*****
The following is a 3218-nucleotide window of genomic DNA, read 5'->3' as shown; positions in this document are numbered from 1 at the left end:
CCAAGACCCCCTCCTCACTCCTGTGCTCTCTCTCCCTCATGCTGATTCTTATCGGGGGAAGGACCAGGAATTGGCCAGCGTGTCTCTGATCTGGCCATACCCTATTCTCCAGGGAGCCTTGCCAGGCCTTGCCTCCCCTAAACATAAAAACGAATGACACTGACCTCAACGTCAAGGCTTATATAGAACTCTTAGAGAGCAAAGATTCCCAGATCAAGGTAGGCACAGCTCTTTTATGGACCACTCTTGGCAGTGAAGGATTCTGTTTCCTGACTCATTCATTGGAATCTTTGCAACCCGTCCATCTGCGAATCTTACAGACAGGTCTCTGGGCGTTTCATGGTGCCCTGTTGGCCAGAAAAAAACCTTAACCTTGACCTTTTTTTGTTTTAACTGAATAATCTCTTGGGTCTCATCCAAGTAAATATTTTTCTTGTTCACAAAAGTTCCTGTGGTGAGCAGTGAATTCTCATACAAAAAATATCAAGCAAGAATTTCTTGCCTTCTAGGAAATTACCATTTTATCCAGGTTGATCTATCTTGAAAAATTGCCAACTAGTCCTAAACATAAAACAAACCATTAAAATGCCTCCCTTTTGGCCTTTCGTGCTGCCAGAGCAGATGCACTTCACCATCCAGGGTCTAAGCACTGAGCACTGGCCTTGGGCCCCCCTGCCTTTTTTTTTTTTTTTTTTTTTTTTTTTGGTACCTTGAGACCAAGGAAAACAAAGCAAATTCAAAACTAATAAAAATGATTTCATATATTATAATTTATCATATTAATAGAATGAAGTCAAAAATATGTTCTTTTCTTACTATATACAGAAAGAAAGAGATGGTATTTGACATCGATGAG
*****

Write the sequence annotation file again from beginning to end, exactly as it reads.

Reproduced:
The following is a 3218-nucleotide window of genomic DNA, read 5'->3' as shown; positions in this document are numbered from 1 at the left end:
CCAAGACCCCCTCCTCACTCCTGTGCTCTCTCTCCCTCATGCTGATTCTTATCGGGGGAAGGACCAGGAATTGGCCAGCGTGTCTCTGATCTGGCCATACCCTATTCTCCAGGGAGCCTTGCCAGGCCTTGCCTCCCCTAAACATAAAAACGAATGACACTGACCTCAACGTCAAGGCTTATATAGAACTCTTAGAGAGCAAAGATTCCCAGATCAAGGTAGGCACAGCTCTTTTATGGACCACTCTTGGCAGTGAAGGATTCTGTTTCCTGACTCATTCATTGGAATCTTTGCAACCCGTCCATCTGCGAATCTTACAGACAGGTCTCTGGGCGTTTCATGGTGCCCTGTTGGCCAGAAAAAAACCTTAACCTTGACCTTTTTTTGTTTTAACTGAATAATCTCTTGGGTCTCATCCAAGTAAATATTTTTCTTGTTCACAAAAGTTCCTGTGGTGAGCAGTGAATTCTCATACAAAAAATATCAAGCAAGAATTTCTTGCCTTCTAGGAAATTACCATTTTATCCAGGTTGATCTATCTTGAAAAATTGCCAACTAGTCCTAAACATAAAACAAACCATTAAAATGCCTCCCTTTTGGCCTTTCGTGCTGCCAGAGCAGATGCACTTCACCATCCAGGGTCTAAGCACTGAGCACTGGCCTTGGGCCCCCCTGCCTTTTTTTTTTTTTTTTTTTTTTTTTTTGGTACCTTGAGACCAAGGAAAACAAAGCAAATTCAAAACTAATAAAAATGATTTCATATATTATAATTTATCATATTAATAGAATGAAGTCAAAAATATGTTCTTTTCTTACTATATACAGAAAGAAAGAGATGGTATTTGACATCGATGAG